>Tjerk Oosterkamp (1972) heads a research group that studies the application of probe microscopy, for example to make individual proteins in cell membranes visible. As a PhD student, he was the first to unravel the secrets of the miniscule pillars that contain the electrons. In addition, he developed a new set of molecular imaging devices that operate at video speed. Oosterkamp has published in such leading journals as Nature<em> and Science. Among his other distinctions, he has received a Starting Grant from the European Research Council for his research.
Dr Appy Sluijs (Paleoclimatology, Utrecht University)
>Appy Sluijs (1980) investigates the relationship between CO2 and the earth's climate. He has discovered that the greenhouse gas disaster that led to the extinction of many aquatic species 55 million years ago was the result of a climate chain reaction. In 2007, he and his colleagues won the Academic Annual Prize, which they used to develop a teaching method on climate change. Sluijs participates actively in the wide-ranging scientific and public debate about the climate and energy. He has authored six articles published in Nature<em> and Science.
Dr Marika Taylor (Theoretical physics, Amsterdam University)
>Marika Taylor (1974) studied under Stephen Hawking at Cambridge University and works for the Institute for Theoretical Physics at Amsterdam University. She is interested in the physics of black holes, which are important for the development of quantum gravity. In 2008, Taylor won the FOM Foundation's Minerva Prize for an article covering the microscopic description of the physics of black holes. The Minerva Prize is awarded to the best scientific publication by a woman on physics.<p>
Dr Peter-Paul Verbeek (Philosophy of Technology, Twente University)
>Peter-Paul Verbeek (1970) investigates the relationship between humans and technology and the ambiguous line between the two. Are humans and technology merging too far over the line of what can be called 'human', or have human beings always been intertwined with technology? Verbeek studies which human and ethical approaches can be used to guide the latest technological advances. He has achieved a prominent international position within the philosophy of technology. His book What Things Do: Philosophical Reflections on Technology, Agency and Design<em> has been very well received and widely reviewed.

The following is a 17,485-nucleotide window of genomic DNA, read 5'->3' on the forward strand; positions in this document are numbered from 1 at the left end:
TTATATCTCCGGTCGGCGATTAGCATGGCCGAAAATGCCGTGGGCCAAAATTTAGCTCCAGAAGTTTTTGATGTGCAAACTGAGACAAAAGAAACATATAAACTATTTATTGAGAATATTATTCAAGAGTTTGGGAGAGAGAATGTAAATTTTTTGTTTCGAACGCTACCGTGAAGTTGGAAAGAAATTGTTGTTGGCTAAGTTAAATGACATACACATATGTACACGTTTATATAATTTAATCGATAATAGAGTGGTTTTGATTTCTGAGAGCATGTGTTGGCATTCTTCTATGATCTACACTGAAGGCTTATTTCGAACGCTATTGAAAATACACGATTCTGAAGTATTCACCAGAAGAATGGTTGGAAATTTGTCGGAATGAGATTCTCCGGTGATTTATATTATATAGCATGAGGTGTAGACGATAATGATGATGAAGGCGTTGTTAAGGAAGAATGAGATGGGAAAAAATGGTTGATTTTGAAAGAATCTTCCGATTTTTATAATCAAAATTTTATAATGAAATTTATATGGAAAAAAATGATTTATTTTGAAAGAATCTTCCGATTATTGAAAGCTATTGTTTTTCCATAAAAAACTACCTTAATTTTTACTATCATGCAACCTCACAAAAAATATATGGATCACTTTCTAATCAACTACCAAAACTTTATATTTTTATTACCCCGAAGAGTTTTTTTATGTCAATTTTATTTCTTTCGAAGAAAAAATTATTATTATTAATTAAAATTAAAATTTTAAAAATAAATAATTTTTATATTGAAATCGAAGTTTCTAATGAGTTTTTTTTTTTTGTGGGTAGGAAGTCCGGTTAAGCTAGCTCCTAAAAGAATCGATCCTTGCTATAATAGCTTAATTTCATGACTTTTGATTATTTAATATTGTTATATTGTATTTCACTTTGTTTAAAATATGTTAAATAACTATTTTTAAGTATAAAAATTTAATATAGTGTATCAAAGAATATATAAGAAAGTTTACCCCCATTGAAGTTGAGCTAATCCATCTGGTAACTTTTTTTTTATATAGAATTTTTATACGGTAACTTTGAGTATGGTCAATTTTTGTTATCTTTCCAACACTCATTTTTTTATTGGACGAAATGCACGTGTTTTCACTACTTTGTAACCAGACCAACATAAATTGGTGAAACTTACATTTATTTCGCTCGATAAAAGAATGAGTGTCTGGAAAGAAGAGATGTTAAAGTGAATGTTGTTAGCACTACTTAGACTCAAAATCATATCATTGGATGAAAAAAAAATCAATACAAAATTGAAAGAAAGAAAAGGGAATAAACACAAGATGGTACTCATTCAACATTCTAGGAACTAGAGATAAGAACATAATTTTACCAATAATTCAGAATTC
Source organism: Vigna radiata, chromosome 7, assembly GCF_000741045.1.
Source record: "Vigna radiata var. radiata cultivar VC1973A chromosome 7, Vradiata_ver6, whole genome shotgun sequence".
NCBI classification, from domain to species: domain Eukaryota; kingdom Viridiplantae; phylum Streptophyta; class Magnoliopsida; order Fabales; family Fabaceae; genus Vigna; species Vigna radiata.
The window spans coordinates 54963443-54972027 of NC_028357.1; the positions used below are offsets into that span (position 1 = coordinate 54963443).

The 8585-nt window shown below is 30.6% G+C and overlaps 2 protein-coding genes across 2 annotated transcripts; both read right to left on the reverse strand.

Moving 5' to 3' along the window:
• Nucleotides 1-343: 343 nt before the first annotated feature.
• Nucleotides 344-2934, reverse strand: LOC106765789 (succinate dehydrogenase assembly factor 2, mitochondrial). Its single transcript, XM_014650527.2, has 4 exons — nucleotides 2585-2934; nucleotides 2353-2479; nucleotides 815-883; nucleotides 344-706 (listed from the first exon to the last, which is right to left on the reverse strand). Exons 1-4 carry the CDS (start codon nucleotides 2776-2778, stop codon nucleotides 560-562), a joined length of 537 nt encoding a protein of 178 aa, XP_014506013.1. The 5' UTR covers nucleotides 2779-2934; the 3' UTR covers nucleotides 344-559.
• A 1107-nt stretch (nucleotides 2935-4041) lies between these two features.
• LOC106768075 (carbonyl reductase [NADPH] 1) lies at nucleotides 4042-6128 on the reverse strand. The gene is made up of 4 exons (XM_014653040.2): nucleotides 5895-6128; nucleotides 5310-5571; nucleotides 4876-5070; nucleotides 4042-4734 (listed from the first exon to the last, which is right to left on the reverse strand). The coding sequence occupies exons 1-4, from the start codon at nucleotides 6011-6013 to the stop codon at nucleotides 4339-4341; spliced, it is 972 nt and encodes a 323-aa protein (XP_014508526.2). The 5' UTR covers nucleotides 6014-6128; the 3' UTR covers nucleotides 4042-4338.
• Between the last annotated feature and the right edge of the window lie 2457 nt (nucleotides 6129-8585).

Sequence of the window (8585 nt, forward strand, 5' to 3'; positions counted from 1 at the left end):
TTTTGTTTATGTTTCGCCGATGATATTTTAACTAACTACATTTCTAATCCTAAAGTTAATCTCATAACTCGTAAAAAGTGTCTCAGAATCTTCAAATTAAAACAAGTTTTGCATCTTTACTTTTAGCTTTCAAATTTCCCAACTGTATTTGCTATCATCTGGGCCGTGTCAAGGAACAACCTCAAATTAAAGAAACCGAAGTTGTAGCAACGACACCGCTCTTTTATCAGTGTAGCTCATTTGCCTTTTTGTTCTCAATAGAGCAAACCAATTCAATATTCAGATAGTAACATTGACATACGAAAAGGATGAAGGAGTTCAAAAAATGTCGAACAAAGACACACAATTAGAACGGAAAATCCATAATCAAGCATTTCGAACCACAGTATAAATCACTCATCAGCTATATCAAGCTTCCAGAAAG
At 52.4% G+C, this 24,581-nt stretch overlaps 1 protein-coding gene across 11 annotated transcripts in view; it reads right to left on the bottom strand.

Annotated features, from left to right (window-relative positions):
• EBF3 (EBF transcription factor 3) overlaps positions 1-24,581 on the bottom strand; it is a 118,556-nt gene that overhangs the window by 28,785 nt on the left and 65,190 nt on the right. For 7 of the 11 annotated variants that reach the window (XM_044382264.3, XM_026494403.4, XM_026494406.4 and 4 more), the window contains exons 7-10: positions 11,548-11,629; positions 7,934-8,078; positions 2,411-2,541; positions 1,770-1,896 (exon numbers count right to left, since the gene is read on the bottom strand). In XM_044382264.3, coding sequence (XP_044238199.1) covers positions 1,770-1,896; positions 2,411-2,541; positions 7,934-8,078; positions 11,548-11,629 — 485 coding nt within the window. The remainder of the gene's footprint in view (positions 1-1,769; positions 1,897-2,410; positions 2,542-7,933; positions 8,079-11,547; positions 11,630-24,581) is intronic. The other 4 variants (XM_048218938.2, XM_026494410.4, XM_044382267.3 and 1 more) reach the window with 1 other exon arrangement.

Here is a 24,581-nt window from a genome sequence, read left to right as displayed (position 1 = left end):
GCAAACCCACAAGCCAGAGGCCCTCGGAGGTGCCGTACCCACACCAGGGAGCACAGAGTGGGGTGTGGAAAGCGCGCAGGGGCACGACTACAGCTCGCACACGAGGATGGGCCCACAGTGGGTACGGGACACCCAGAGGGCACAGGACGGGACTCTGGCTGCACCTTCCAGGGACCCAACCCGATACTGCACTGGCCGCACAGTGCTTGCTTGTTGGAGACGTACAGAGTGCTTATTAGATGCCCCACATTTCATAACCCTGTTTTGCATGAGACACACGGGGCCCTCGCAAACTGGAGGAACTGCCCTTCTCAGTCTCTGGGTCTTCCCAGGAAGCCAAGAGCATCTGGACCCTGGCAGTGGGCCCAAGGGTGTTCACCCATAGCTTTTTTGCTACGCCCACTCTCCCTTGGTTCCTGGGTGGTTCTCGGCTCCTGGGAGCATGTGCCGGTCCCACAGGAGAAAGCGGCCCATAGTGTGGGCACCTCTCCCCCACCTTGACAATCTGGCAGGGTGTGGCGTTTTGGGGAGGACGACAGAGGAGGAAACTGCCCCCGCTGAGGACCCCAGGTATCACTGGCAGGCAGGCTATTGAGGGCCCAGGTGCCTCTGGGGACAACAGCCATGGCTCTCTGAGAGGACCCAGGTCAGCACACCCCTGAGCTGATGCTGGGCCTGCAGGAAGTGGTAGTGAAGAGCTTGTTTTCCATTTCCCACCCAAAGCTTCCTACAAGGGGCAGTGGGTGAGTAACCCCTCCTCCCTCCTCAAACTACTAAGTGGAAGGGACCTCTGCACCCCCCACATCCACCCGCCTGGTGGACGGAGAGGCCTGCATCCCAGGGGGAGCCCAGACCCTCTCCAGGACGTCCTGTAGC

Prof. Claes de Vreese (Communication Science, Amsterdam University)
>Claes de Vreese (1974) has been professor of Communication Science at Amsterdam University since 2005. He is also the Academic Director of the Amsterdam School of Communications Research at the same university. De Vreese studies political journalism, election campaigns and the content and impact of the news media on public opinion and behaviour. In 2004, he forecast that the Netherlands would reject the European constitution in 2005, based on analyses of public opinion. Claes de Vreese is a prolific author and has published a large number of articles in leading international journals.<p>
Dr Gijs Wuite (Biophysics, VU University Amsterdam)
>Gijs Wuite (1972) studies the interface between natural science and biology. His research group has succeeded in taking apart a bacterial chromosome using a laser-beam microtweezer. The group has shown how an important protein holds strands of bacterial DNA together. Their technique has made it possible to explain for the first time how bacterial DNA, which appears to be a chaotic jumble, is tidily organised and capable of functioning dynamically. Wuite chairs the committee that will overhaul VU University's natural science programmes in order to make them more appealing to a broader student population.<p>
The new members of the Young Academy will be installed on Thursday 26 March 2009 during a special meeting at the Trippenhuis Building, the Royal Netherlands Academy's headquarters in Amsterdam.